Pop Plunges, Country Surges In 2023 Radio Format Analysis


    ChartCipher, an AI-powered analytics platform focused on hit songs, has unveiled three key trends of Billboard’s Radio Songs charts for the year 2023. The data reveals great, yet unsurprising, news for Country music with a warning for Pop as it hits a 23-year low.

    Pop music, while still leading with a 37% share of chart entries, experienced a significant decline from its previous dominance of 54% in 2022. This marked its lowest share since the year 2000. Meanwhile, Country and Hip-Hop have seen an upsurge in their chart presence, with Country music increasing from 27% to 31% and Hip-Hop jumping from 13% to 23%.

    Another trend noted by ChartCipher is the growing preference for songs with moderate danceability. Over the past few years, the proportion of such songs has risen from half to more than two-thirds, indicating a shift away from low danceability tracks and a scarcity of highly danceable, club-ready songs.

    This shift accompanies an increase in songs with tempos under 100 BPM, especially those under 79 BPM, reaching their highest prevalence in over a decade.

    Finally, the analysis of rhyme density in lyrics revealed a balanced distribution among songs with low, moderate, and high degrees of rhyming. There is a noticeable trend towards songs with high and very high rhyme density, comprising nearly half of the chart in 2023, a significant increase from previous years.

    To make its discoveries, ChartCipher uses analytics and data from ten Billboard charts dating back to 2000. The charts used are the Billboard Hot 100, Hot Country Songs, Hot R&B/Hip-Hop Songs, Hot Dance/Electronic Songs, Hot Rock & Alternative Songs, Pop Airplay, Country Airplay, Streaming Songs, Radio Songs and Digital Song Sales.

    More data is available in ChartCipher’s full report, which is open to preview.


    1. “Country music listeners skew towards older and conservative…”

      Yet if you listen to country radio, the percentage of currents is much higher than most other formats. The country radio playlists are filled with younger, newer music, and consequently, the country radio audiences are younger than you might expect. As one artist said, ‘country is the new pop.’ This is happening at a time when Beyonce has released a country song that is getting airplay on country radio.

      What this survey shows is that the pop audience is growing more interested in country music. Which is why you’re seeing Morgan Wallen and Luke Combs in the pop chart.

      • Bob, appreciate your anecdotal observations.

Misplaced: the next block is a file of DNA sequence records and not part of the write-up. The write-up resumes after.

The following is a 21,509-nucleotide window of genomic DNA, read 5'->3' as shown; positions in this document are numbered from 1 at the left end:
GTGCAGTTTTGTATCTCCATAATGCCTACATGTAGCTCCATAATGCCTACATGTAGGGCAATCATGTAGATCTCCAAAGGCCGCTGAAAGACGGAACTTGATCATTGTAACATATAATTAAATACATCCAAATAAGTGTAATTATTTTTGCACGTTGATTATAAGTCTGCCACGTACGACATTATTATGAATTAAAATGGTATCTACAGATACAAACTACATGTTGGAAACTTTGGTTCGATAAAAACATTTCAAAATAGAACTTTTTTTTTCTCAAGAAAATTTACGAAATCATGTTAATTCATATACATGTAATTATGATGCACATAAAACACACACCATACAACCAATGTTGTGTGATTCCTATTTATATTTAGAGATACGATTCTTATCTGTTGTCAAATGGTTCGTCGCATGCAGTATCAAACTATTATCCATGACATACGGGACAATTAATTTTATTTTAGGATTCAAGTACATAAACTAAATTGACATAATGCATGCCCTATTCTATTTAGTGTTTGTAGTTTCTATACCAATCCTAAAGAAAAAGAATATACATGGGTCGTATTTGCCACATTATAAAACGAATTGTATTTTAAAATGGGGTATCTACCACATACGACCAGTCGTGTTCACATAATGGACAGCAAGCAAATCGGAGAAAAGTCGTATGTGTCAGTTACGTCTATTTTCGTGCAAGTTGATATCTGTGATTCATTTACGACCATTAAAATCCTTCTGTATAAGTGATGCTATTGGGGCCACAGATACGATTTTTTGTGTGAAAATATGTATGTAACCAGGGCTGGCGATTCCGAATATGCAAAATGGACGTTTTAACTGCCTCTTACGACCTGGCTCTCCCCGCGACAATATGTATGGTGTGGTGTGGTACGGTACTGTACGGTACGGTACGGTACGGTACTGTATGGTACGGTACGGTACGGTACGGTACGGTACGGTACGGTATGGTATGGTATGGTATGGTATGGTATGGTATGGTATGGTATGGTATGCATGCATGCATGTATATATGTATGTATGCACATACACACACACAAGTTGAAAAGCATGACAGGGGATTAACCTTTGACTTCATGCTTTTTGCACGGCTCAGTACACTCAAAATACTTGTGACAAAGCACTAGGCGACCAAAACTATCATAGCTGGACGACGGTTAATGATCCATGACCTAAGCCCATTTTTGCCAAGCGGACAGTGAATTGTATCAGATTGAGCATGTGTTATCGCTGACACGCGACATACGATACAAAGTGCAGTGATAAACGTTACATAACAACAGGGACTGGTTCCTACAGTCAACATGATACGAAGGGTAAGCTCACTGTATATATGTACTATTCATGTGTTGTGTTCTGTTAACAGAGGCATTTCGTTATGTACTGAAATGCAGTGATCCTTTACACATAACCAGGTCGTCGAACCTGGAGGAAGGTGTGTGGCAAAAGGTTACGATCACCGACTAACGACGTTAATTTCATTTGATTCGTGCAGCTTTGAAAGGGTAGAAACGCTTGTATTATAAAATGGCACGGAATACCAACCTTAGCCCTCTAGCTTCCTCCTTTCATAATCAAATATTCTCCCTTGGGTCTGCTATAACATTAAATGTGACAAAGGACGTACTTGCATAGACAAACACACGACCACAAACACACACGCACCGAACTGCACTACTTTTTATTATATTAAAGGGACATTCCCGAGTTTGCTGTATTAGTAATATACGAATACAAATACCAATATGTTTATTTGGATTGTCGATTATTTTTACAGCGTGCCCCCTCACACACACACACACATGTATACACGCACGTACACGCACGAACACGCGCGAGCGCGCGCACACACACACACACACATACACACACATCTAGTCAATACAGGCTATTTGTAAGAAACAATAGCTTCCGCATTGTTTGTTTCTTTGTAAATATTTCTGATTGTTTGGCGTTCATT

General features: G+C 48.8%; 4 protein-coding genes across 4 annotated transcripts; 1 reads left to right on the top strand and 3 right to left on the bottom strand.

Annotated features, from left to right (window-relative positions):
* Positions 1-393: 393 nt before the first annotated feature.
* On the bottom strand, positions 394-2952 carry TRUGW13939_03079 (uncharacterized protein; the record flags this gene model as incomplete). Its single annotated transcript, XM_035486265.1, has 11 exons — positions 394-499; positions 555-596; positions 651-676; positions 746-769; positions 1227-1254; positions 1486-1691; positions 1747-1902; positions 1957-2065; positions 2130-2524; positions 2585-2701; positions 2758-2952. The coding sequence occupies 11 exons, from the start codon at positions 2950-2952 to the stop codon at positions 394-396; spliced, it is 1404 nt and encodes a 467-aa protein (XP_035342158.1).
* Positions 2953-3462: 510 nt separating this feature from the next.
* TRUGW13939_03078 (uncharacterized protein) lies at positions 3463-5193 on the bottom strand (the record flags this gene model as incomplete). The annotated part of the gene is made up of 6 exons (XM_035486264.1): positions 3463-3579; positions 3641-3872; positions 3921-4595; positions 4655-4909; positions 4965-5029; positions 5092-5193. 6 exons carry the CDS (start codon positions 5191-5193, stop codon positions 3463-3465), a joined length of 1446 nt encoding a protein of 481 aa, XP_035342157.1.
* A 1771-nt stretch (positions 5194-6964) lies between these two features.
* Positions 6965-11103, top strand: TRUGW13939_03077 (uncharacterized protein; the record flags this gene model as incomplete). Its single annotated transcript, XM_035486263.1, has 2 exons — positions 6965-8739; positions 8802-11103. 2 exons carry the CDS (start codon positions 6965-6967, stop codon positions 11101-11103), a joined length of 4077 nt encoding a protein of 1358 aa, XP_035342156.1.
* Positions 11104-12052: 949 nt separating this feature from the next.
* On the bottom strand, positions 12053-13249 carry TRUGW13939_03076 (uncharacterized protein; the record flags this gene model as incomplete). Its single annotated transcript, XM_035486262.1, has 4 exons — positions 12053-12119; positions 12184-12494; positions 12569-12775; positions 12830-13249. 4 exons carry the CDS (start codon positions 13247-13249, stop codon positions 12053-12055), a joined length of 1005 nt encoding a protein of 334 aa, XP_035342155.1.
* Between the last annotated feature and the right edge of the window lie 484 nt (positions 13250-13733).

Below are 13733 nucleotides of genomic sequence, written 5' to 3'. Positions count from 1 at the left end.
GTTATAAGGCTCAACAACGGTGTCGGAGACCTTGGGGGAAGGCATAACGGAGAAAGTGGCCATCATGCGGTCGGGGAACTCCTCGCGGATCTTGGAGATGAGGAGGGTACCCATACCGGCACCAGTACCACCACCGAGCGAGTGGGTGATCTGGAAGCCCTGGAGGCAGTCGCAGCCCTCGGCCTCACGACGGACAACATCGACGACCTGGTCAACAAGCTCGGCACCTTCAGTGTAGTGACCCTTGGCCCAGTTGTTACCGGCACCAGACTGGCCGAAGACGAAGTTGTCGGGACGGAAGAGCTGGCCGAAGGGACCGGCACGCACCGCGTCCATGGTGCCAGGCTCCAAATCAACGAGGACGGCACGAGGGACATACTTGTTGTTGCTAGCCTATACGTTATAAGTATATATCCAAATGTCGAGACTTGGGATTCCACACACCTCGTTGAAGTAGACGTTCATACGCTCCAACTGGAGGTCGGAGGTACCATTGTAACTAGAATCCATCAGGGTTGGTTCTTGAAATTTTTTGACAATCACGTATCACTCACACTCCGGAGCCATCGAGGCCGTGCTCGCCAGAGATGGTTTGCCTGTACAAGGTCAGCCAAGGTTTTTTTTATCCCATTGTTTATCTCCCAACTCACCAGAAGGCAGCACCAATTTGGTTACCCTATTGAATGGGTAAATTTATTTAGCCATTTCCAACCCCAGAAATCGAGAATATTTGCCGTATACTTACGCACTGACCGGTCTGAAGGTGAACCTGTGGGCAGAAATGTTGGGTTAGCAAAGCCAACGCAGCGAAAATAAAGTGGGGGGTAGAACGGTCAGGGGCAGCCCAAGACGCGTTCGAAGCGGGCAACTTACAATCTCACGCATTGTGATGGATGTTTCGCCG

Absolutely, there is crossover between music gendres, including in the younger demographics.
        That said, that crossover is a separate issue from the mass migration of younger listeners from FM to streaming options like Spotify. That is the key factor in the plummeting audiences for CHR stations. Way too many commercials for younger listeners, who just won’t tolerate that behavior, unfortunately.

        • ”Way too many commercials for younger listeners…”

          And yet those same younger listeners don’t have that problem with country radio. US99 is #2 18-34 in Chicago. That’s not anecdotal, Rich, that’s real.

          When CHR is done well, as it is in NY and LA, the younger audiences continue to listen. Just look at the 18-34 numbers for KIIS.

          • Lol Bob! We think you are in a different reality. KIIS in LA is a fraction of the station it once was. Their younger audience has largely abandoned them. And the station bills what, $10 million now? Compared to $50 million 15-20 years ago. …You’d best find a much better example to back up your point, lol!

            • ”And the station bills what, $10 million now?”

              Rich, you know the numbers. BIA/Kelsey in 2022: $44 million. It’s the #2 billing station in the country. That’s not the point.

              The point is music isn’t narrowly defined anymore. Neither is radio. Young people know that. It’s not one thing or another anymore. That’s why you have radio, streaming, and podcasting all in the same place.

    2. There is an elephant in the room on this. Pop music is heavily skewed towards younger listeners– who have largely abandoned FM radio and gone to streaming options like Spotify and many others. Younger listeners do not tolerate commercials, especially the excessively long commercial breaks on FM. Country music listeners skew towards older and conservative, a group far less likely to change their habits including listening habits. Hip hop listeners skew towards urban, lower income listeners, many of whom cannot or will not spend the money on streaming options.
      So the changes in music listening are not “in a vacuum” and only affected by radio listening.


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